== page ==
The beneficial effects of the oxygen-recovery anneal generally increase as the oxygen-anneal temperature increases and the annealing duration increases. Preferably the oxygen-recovery anneal of the integrated circuit is conducted under ambient conditions in a O2 -gas atmosphere at a temperature of about 800 C. for a time period of about one hour.

The oxygen-recovery anneal of the present invention is effective in protecting the electronic characteristics of nonvolatile ferroelectric capacitors in which the ferroelectric thin film contains Bi-layered superlattice material made from a precursor with a composition corresponding approximately to the general formula SrBi2.18 Ta2-x Nbx, where 0≦≦2. Experiments have shown that the oxygen-recovery anneal treatment is effective in restoring desired ferroelectric properties in layered superlattice compounds made from a precursor solution with a composition corresponding approximately to the general stoichiometric formula SrBi2.18 Ta1.44 Nb0.56 O9, in which the mole ratio Nb/Ta in the precursor is about 0.4. Experiments have further shown that addition of bismuth or niobium to the precursor in excess of the relative amounts corresponding to the formula SrBi2.18 Ta1.44 Nb0.56 O9 is effective in protecting desired electronic characteristics from hydrogen degradation. The preferred method of the invention provides a ferroelectric capacitor in which at least the top electrode is covered by a hydrogen barrier layer, preferably containing titanium nitride.

FIG. 3 is a top view of an exemplary wafer on which thin film capacitors 396, 398 and 400 fabricated on substrate 300 in accordance with the invention are shown greatly enlarged. FIG. 4 is a portion of a cross-section of FIG. 3 taken through the lines 4--4, illustrating a thin film capacitor device fabricated in accordance with the invention. A silicon dioxide layer 404 is formed on a silicon crystal substrate 402. A titanium adhesion layer 416 is formed on the silicon dioxide layer 404. Then bottom electrode 420 made of platinum is sputter-deposited on adhesion layer 416. Layer 422 is a ferroelectric thin film, and layer 424 represents the top electrode made of platinum.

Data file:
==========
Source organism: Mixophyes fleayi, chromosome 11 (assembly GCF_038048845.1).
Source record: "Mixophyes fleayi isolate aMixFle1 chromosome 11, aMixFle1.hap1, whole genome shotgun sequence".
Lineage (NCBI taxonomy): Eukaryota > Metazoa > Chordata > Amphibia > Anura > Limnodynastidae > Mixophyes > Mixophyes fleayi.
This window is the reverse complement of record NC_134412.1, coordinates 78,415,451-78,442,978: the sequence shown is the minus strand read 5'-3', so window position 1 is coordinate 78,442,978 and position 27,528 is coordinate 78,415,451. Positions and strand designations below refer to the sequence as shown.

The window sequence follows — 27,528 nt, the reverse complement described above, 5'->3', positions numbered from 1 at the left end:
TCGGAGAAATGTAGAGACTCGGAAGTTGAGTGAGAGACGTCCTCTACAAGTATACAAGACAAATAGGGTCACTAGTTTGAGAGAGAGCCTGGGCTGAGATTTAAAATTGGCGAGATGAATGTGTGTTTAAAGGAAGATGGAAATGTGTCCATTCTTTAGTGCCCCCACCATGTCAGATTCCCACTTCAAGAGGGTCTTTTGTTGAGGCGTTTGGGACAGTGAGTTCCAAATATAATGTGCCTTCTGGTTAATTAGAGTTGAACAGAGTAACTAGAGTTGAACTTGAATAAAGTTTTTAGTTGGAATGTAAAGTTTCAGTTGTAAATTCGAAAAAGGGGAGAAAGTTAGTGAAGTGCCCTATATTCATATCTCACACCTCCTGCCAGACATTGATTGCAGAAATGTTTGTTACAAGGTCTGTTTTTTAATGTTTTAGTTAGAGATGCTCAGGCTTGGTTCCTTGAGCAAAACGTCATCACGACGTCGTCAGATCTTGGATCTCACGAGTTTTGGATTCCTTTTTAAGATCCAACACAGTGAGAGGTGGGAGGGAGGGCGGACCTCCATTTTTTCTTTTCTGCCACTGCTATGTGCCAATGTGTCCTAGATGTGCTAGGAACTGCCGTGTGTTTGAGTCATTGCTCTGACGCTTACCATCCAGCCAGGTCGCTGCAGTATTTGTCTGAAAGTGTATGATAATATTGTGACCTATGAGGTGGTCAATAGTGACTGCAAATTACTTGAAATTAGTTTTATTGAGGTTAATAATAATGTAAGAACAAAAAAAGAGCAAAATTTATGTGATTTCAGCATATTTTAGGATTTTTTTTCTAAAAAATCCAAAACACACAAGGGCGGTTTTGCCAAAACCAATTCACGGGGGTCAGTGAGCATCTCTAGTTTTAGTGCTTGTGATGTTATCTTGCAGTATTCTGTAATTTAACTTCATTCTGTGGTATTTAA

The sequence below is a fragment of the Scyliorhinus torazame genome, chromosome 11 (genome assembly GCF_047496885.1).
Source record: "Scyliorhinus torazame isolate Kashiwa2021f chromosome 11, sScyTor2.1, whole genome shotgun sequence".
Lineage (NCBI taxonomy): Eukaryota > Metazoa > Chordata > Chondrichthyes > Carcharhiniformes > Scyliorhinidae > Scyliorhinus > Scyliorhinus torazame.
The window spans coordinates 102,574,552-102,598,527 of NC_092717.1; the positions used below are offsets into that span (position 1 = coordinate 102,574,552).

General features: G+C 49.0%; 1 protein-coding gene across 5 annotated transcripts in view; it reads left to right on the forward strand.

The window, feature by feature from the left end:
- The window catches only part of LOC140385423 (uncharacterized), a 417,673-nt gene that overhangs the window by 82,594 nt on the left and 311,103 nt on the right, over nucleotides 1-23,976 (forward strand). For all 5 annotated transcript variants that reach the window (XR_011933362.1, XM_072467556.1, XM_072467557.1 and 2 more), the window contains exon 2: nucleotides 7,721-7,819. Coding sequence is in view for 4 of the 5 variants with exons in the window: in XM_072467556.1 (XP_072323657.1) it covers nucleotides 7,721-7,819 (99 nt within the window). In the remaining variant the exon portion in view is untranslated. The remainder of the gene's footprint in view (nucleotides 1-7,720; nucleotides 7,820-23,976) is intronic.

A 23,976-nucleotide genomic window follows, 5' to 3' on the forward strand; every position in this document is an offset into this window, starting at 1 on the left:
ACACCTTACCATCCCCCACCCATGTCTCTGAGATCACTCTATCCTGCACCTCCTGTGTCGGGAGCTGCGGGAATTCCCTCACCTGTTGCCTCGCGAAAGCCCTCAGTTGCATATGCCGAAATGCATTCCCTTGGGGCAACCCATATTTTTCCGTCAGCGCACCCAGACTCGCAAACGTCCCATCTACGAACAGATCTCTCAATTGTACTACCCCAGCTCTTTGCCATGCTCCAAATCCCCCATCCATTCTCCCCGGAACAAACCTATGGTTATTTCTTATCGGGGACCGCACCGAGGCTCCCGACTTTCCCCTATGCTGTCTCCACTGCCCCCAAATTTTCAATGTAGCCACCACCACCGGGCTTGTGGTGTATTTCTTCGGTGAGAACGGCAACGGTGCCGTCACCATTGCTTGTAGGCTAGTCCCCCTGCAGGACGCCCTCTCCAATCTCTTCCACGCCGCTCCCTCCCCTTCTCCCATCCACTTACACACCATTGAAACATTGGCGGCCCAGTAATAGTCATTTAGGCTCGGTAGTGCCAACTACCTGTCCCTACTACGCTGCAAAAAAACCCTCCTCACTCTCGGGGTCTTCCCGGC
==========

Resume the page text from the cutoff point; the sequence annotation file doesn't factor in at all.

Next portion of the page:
EXAMPLE 1

The electronic properties of strontium bismuth tantalum niobate capacitors were studied before and after annealing in H2 -gas at temperatures of 200, 250 and 300 C. for 10, 30 and 60 minutes. Then, the capacitors were treated with an oxygen-recovery anneal at 200, 300, 400 and 800 C. for one hour, and the electronic properties were measured again.

The capacitors were fabricated from a strontium bismuth tantalum niobate precursor solution commercially available from Hughes Aircraft Company, Product No. HAC10475-47. The solution contained amounts of chemical precursors corresponding to the stoichiometric formula SrBi2.18 Ta144 Nb0.56 O9. The mole ratio of niobium to tantalum, Nb/Ta, in the precursor was, therefore, about 0.4. The 0.2 mol/l precursor solution in this example contained: tantalum 2-ethylhexanoate, bismuth 2-ethylhexanoate, strontium 2-ethylhexanoate, niobium 2-ethylhexanoate, 2-ethylhexanoate, and xylene. Ferroelectric capacitors containing the layered superlattice compound were formed from the precursor solution in general accordance with the method described in Watanabe, U.S. Pat. No. 5,434,102, which is hereby incorporated by reference as if wholly contained herein.